If you or someone you love is experiencing polysubstance abuse and co-occurring mental disorders, get them the safest help they need and deserve. We Level Up NJ offers a safe and medically-assisted addiction detox program as part of our dual diagnosis approach to the bipolar and substance abuse treatment program. Contact our team at We Level Up NJ today!
Overcoming Withdrawal Symptoms Lithium Can Cause. Find the Care You Need.
The effects of sudden lithium withdrawal are often challenging to go through alone. Many people experience relapses during withdrawal in an attempt to alleviate symptoms and satisfy cravings. However, you can manage the effects that weaning off of lithium can cause and successfully recover with detox and rehab therapy and a robust support system at the We Level Up NJ treatment center. If you require assistance with your rehab journey, contact a We Level Up treatment professional now. Your call is free and confidential.
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Top 5 Lithium Stopping Side Effects FAQs
What happens when you stop taking lithium?
Suddenly stopping lithium can lead to a relapse of the condition it was prescribed for, such as bipolar disorder, increasing the risk of manic or depressive episodes. It’s crucial to consult with a healthcare professional before getting off lithium or changing your medication regimen to ensure a safe and managed transition.
What happens if you stop taking lithium cold turkey?
Stopping lithium abruptly, also known as going “cold turkey,” can be dangerous and may lead to a sudden recurrence of symptoms in individuals with bipolar disorder. This can result in severe mood swings, including manic and depressive episodes, and can be life-threatening. Working closely with a healthcare provider to develop a safe and gradual lithium tapering off plan to minimize potential risks when considering discontinuing lithium is crucial.
Is low lithium levels dangerous?
Low lithium levels can be dangerous as they may render lithium therapy ineffective for managing mood disorders like bipolar disorder. Moreover, deficient lithium levels may lead to mood instability, increased risk of relapse, and potential lithium withdrawal side effects, emphasizing the importance of regular monitoring and maintaining therapeutic levels when prescribed lithium.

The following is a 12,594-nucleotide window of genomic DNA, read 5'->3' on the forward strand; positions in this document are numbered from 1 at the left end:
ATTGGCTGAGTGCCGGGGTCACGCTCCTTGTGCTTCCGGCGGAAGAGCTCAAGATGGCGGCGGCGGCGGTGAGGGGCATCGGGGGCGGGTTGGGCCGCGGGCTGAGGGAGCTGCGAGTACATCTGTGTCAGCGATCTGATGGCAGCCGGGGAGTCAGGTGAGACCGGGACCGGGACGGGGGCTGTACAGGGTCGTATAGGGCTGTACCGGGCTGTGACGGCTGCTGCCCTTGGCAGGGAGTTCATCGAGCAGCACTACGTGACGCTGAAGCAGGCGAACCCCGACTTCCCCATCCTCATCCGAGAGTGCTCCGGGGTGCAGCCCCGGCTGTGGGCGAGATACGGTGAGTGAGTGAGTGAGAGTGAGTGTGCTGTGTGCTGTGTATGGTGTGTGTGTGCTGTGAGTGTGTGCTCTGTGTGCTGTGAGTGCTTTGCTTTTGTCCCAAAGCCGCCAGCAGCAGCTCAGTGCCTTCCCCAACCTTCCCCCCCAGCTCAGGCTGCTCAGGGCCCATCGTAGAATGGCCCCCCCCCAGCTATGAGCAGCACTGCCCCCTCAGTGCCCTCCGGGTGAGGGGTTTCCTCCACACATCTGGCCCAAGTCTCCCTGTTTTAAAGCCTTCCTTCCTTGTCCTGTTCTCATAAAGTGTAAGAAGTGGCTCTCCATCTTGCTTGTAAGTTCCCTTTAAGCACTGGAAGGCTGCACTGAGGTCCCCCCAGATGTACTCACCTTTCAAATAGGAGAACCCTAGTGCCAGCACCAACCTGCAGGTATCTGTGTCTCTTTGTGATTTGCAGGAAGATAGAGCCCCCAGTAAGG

Can you drink on lithium?
Drinking alcohol while taking lithium can be risky as it can interact with the medication, potentially increasing the side effects and impairing judgment. It’s essential to consult with your healthcare provider regarding alcohol consumption while on lithium, as they can provide guidance tailored to your specific medical history and condition.
Is lithium a narcotic?
No, lithium is not a narcotic. It is a medication used primarily to treat mood disorders, such as bipolar disorder, and it works by stabilizing mood rather than causing narcotic effects. Lithium is a prescription medication that should only be taken under the guidance of a healthcare professional.
Safely detoxing from lithium, a medication commonly used to treat bipolar disorder, requires careful medical supervision. It’s essential to consult with a healthcare professional, typically a psychiatrist, who can assess your circumstances and develop a plan for discontinuation. Abruptly stopping lithium can be risky and may lead to withdrawal symptoms or the re-emergence of bipolar symptoms.
Detox often involves gradually tapering the medication to minimize potential side effects and withdrawal symptoms. Throughout this process, close monitoring of your mental and physical health is crucial to ensure a safe transition. Always follow your healthcare provider’s guidance and do not attempt to detox from lithium without their supervision.
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Search We Level Up NJ Lithium WIthdrawal Detox, Mental Health Topics & Resources
 Balon R, Yeragani VK, Pohl RB, Gershon S. Lithium discontinuation: withdrawal or relapse? Compr Psychiatry. 1988 May-Jun;29(3):330-4. Doi 10.1016/0010-440x(88)90056-9. PMID: 2897893. Lithium Withdrawal related topic.
 Gutwinski S, Fierley L, Schreiter S, Bermpohl F, Heinz A, Henssler J. Entzugssyndrom nach dem Absetzen von Lithium – Eine systematische Literaturübersicht [Lithium Withdrawal Symptoms – A Systematic Review]. Lithium Withdrawal related topic.
 Chokhawala K, Lee S, Saadabadi A. Lithium. [Updated 2023 Feb 26]. In: StatPearls [Internet]. Treasure Island (FL): StatPearls Publishing; 2023 Jan-. Available from: https://www.ncbi.nlm.nih.gov/books/NBK519062/
 Hedya SA, Avula A, Swoboda HD. Lithium Toxicity. [Updated 2023 Jun 26]. In: StatPearls [Internet]. Treasure Island (FL): StatPearls Publishing; 2023 Jan-. Available from: https://www.ncbi.nlm.nih.gov/books/NBK499992/
 LITHIUM CARBONATE Tablets USP, LITHIUM CARBONATE Capsules USP, LITHIUM Oral Solution USP – Food and Drug Administration (.gov)
 Lithium or Valproate Associated with Better Outcomes Compared to Second-Generation Antipsychotics for Bipolar Disorder – Veterans Affairs (.gov)
 Provisional Peer Reviewed Toxicity Values for Lithium – United States Environmental Protection Agency (.gov) Lithium Withdrawal related topic.
 Gitlin M. Lithium side effects and toxicity: prevalence and management strategies. Int J Bipolar Disorder. 2016 Dec;4(1):27. Doi 10.1186/s40345-016-0068-y. Epub 2016 Dec 17. PMID: 27900734; PMCID: PMC5164879.